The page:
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I'm following an example in Accelerated C++ and writing a simple Handle class that will act as a smart pointer. This uses the virtual ctor idiom using a virtual clone() function. So far so good. But what to do when I want to use my Handle for classes that I don't control that don't provide clone()?

The method suggested in the book is to create a global clone function and use template specialization (something I'm seeing for the first time) so that if clone() is called with a particular argument, one can write code to handle that case.

My question is: This means that I have to write a clone() version for every type of class that I envision my user can use Handle with. This seems quite hard! Is there a more elegant and/or simple way to solve this issue? How is it possible that things like auto_ptr or boost::shared_ptr are able to provide this functionality without the tedious clone() definitions?

For completeness, here's my Handle class implementation:

template <class T> class Handle
    Handle() : p(0) {}
    Handle(T* t) : p(t) {}
    Handle( const Handle& s ) :p(0) { if (s.p) p = s.p->clone(); }
    const Handle& operator=( const Handle& );
    ~Handle() { delete p; }

    operator bool() { return p; }

    T& operator*() { if (p) return *p; else throw std::runtime_error("Handle not bound"); }
    T* operator->() { if (p) return p; else throw std::runtime_error("Handle not bound"); }
    T* p; 


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Using clone() is not very C++ like. –  Loki Astari Aug 29 '10 at 0:58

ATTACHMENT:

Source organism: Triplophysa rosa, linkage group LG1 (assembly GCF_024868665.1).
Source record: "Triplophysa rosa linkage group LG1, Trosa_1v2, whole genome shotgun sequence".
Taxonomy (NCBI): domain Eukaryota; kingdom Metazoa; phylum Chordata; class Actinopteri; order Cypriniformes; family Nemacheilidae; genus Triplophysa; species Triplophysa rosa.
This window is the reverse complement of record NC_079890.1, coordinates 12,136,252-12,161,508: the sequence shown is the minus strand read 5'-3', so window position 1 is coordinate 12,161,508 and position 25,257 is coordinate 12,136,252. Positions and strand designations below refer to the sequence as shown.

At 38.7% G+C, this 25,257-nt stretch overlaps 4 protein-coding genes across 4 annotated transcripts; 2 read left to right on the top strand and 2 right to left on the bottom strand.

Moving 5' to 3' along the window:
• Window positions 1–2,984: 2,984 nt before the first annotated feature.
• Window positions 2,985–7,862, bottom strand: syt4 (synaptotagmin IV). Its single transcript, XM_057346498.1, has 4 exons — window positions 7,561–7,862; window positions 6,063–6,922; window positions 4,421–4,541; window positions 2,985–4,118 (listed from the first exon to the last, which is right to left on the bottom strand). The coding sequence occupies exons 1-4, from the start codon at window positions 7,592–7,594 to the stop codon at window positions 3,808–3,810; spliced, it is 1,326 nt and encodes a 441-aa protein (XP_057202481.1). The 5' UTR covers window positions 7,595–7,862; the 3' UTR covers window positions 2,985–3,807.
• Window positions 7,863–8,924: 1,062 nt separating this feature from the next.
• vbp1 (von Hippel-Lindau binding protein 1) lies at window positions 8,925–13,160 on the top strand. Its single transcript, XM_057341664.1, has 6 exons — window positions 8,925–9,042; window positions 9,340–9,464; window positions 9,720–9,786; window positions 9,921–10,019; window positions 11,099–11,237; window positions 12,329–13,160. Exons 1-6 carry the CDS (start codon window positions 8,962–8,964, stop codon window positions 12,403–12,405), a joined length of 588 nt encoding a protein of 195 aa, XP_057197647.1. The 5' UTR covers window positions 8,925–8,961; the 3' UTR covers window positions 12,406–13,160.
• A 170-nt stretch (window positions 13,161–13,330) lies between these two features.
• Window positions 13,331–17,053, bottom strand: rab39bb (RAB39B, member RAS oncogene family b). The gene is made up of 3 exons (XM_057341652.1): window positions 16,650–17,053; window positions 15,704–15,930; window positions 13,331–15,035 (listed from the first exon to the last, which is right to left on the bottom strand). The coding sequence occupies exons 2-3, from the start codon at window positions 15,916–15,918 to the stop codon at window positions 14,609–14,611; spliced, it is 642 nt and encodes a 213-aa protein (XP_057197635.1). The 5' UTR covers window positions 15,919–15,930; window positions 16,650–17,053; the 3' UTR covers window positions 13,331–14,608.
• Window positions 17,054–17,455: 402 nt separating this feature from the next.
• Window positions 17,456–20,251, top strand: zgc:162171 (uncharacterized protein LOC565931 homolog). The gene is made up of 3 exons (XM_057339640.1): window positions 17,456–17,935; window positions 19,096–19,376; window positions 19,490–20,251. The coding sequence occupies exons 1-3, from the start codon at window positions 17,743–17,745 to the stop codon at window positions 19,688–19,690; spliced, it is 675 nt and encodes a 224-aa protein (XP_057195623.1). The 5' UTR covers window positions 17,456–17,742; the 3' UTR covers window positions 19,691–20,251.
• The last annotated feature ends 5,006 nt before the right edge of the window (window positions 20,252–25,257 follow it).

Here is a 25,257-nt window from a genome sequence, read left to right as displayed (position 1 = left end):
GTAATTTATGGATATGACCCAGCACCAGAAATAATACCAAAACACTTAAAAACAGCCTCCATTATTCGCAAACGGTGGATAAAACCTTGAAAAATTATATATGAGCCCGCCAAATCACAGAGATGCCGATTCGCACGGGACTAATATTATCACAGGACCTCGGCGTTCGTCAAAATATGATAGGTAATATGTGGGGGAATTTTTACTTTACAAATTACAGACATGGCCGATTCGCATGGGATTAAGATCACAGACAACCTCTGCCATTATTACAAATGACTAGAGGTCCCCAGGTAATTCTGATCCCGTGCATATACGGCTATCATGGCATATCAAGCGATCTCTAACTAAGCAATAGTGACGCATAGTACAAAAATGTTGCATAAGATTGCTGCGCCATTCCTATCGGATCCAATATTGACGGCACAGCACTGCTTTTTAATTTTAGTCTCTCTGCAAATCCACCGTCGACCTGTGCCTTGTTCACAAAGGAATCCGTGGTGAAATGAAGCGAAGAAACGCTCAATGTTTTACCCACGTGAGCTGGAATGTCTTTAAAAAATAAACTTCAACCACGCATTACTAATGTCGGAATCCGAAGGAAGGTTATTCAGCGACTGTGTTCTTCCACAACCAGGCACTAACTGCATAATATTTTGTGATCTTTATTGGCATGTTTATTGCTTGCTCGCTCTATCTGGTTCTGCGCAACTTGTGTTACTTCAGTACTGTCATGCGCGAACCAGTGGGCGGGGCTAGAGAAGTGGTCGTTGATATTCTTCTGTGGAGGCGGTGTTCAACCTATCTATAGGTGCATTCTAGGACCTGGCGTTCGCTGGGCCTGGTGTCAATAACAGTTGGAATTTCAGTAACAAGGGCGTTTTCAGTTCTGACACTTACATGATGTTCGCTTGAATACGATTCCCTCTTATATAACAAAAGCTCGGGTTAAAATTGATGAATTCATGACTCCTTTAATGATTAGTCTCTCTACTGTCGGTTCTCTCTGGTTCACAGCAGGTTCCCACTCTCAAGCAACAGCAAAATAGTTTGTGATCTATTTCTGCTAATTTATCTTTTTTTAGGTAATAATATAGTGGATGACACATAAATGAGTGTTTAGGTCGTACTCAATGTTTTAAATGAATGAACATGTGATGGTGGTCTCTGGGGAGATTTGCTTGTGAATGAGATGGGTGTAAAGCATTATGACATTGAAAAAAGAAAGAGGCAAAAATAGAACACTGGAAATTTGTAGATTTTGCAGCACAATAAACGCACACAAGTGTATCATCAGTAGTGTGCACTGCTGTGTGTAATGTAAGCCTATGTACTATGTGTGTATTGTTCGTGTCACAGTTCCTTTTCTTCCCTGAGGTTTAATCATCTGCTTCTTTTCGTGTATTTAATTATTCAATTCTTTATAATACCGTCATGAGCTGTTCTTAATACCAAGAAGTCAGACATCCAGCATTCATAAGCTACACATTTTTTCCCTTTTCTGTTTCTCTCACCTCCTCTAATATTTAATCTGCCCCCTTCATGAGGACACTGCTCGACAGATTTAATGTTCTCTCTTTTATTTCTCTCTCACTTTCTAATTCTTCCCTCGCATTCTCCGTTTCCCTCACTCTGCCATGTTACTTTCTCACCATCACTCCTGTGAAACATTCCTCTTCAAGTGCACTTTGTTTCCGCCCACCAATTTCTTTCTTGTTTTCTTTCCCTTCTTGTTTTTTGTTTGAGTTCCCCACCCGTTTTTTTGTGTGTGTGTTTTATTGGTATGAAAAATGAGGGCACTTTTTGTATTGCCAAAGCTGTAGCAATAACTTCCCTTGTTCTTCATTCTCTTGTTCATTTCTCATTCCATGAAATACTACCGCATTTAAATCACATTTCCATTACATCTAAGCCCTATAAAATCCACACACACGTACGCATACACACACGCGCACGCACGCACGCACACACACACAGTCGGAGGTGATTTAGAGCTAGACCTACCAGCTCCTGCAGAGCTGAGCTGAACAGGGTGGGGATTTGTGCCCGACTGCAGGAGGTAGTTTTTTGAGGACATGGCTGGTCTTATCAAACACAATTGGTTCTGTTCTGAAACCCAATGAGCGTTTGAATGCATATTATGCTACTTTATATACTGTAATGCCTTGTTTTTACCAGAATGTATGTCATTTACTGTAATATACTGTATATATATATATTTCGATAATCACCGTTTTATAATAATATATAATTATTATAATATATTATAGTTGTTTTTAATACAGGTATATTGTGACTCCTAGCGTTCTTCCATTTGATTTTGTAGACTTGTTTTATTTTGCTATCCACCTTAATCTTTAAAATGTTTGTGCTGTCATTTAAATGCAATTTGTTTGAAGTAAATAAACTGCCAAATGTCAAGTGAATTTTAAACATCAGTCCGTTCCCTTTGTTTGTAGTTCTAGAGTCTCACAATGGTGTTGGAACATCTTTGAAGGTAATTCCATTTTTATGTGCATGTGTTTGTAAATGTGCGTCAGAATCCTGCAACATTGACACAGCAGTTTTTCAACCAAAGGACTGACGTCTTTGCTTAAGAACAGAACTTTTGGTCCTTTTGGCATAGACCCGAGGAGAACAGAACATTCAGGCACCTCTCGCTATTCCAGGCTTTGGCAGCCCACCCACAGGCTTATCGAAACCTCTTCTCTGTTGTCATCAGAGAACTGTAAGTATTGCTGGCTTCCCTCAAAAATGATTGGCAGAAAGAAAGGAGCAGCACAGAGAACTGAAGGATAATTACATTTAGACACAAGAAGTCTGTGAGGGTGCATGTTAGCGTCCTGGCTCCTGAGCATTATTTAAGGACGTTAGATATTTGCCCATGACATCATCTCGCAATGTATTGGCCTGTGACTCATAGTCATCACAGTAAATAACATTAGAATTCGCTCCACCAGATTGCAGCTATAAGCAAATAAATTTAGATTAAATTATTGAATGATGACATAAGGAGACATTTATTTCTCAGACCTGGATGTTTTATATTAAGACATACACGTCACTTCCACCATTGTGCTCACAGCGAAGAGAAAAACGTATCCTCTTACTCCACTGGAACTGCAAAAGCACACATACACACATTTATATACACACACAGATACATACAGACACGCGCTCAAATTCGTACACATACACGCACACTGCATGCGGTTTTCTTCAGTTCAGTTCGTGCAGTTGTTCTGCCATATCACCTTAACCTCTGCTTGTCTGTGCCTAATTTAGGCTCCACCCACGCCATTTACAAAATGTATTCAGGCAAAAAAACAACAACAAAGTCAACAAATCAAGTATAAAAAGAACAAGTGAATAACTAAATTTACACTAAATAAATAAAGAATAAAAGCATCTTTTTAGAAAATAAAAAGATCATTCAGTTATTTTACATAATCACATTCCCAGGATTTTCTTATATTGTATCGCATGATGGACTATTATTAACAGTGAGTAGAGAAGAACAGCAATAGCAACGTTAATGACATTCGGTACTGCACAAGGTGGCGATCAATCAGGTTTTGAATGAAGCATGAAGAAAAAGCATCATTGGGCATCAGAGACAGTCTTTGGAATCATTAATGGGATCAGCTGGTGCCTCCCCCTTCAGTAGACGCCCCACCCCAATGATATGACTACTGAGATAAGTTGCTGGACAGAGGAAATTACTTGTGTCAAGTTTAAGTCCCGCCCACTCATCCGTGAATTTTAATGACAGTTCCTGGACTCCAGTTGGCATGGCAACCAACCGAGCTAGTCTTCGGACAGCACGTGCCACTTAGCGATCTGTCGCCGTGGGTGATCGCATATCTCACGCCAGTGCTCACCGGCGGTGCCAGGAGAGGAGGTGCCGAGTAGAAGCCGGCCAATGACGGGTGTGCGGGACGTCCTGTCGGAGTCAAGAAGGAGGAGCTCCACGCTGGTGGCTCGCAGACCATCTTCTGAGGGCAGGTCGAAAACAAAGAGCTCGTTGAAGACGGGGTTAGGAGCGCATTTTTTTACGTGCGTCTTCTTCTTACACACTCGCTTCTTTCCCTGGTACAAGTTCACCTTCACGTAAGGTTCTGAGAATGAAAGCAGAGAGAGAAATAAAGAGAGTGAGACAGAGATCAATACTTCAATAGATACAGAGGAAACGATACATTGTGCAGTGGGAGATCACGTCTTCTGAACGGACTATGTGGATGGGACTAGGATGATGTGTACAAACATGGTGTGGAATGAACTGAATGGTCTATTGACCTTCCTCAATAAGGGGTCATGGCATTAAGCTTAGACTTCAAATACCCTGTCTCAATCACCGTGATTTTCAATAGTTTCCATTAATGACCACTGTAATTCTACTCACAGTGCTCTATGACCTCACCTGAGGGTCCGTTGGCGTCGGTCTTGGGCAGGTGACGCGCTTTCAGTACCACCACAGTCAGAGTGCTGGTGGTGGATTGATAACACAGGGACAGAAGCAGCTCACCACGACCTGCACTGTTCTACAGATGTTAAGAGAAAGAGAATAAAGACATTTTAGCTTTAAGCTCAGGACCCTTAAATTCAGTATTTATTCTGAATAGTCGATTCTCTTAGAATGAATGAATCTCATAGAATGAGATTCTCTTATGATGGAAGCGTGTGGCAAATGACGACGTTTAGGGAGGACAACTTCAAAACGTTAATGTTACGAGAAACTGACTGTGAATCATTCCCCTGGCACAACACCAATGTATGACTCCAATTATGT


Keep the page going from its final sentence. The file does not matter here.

1 Answer 1

up vote 2 down vote accepted

The solution to this problem is to simply not write Handles for these kinds of classes. No. Really.

auto_ptr (deprecated as of C++11) never needs to clone the underlying object, because auto_ptr never copies the object. An auto_ptr only ever has one copy of the object, and when the auto_ptr is copied, control of the object is transfered -- that object is not copied.

unique_ptr never needs to clone the underlying object, because there is only ever one unique_ptr that owns the object. unique_ptr is noncopyable, and is only movable.

shared_ptr never needs to clone because it also only ever controls one copy of the object. Copying the shared_ptr only increments the reference count, and that single object is destroyed when the reference count is zero.

In general, if there's no way to deep copy the resource your class is controlling, then you should just make the class noncopyable. If clients need to pass references to your class around, they can place the class in an auto_ptr, unique_ptr, or shared_ptr themselves.

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